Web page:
How Many Countries Signed Paris Climate Agreement

The Paris Agreement, a global treaty to combat climate change, was signed in 2015 by 196 countries. This historic agreement seeks to limit global warming to well below 2 degrees Celsius above pre-industrial levels and pursue efforts to limit the temperature increase to 1.5 degrees Celsius. It also aims to strengthen the ability of countries to deal with the impacts of climate change and support sustainable development.

The Paris Agreement was a major milestone in the fight against climate change, as it represented a new level of cooperation among nations to address the urgent challenge of global warming. The agreement was negotiated under the United Nations Framework Convention on Climate Change (UNFCCC) and was adopted on December 12, 2015, at the 21st Conference of the Parties (COP21) in Paris, France.

The agreement entered into force on November 4, 2016, after it had been ratified by at least 55 countries representing at least 55% of global greenhouse gas emissions. As of August 2021, 191 of the 196 signatories have ratified the agreement, with the only exceptions being Iran, Iraq, Libya, South Sudan, and Eritrea.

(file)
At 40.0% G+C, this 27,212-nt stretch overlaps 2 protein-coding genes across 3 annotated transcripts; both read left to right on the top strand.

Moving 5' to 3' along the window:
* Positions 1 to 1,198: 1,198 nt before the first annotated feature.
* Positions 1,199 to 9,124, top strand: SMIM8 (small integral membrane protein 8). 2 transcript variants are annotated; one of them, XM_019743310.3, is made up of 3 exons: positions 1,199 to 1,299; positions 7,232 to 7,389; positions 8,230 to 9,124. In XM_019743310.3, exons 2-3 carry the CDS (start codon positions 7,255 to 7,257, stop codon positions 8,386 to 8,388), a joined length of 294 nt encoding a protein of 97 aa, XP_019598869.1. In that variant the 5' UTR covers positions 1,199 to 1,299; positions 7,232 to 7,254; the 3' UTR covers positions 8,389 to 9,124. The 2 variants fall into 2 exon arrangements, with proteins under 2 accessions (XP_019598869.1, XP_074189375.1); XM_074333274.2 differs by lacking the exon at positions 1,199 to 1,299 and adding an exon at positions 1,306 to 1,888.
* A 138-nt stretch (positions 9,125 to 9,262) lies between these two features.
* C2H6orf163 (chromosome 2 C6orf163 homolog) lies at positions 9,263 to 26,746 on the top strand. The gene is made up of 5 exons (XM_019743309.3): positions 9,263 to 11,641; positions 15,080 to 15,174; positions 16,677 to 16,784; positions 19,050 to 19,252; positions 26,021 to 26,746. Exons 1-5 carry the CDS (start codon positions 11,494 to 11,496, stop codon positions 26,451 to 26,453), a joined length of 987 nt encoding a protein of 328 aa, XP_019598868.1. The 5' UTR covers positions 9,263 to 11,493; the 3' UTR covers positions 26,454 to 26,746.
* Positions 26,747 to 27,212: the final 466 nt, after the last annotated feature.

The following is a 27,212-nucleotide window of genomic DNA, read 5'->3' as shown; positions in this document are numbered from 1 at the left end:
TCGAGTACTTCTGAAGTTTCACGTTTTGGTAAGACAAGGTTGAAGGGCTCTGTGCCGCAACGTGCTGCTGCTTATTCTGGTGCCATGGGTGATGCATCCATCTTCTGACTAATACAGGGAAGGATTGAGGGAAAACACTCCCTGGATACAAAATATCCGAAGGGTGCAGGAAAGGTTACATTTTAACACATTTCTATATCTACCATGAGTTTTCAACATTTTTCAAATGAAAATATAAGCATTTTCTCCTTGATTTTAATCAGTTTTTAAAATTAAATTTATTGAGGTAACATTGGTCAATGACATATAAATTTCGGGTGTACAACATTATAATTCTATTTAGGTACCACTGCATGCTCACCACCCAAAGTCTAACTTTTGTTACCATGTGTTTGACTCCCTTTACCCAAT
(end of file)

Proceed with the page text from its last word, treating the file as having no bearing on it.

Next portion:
The Paris Agreement is a critical step towards achieving a sustainable future, as it provides a framework for countries to work together towards a common goal. The agreement recognizes that countries have different responsibilities and capabilities, and therefore allows for flexibility in the implementation of climate action plans. It also includes provisions for financial support for developing countries to help them transition to low-carbon economies and adapt to the impacts of climate change.

In summary, 196 countries signed the Paris Agreement in 2015, and as of August 2021, 191 have ratified the agreement. The Paris Agreement is a crucial step in the global effort to combat climate change, and it provides a framework for countries to work together towards a sustainable future.